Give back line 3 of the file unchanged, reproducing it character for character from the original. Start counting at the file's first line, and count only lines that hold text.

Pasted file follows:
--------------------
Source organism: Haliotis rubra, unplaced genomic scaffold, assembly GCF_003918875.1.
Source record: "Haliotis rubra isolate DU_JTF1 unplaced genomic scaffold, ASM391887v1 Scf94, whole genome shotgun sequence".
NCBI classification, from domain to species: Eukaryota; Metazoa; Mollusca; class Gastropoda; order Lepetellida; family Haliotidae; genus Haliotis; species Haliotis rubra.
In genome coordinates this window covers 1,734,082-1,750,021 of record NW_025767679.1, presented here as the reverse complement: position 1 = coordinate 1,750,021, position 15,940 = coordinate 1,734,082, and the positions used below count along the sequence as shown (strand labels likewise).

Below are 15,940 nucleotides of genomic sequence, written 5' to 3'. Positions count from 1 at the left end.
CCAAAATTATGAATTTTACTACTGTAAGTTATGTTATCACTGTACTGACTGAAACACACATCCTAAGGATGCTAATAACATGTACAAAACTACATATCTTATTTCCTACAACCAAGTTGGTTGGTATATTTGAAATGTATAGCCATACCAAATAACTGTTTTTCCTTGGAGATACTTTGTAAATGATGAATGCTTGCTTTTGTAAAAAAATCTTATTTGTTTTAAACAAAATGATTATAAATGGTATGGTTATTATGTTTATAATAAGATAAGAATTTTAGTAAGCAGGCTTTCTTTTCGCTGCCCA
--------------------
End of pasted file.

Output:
NCBI classification, from domain to species: Eukaryota; Metazoa; Mollusca; class Gastropoda; order Lepetellida; family Haliotidae; genus Haliotis; species Haliotis rubra.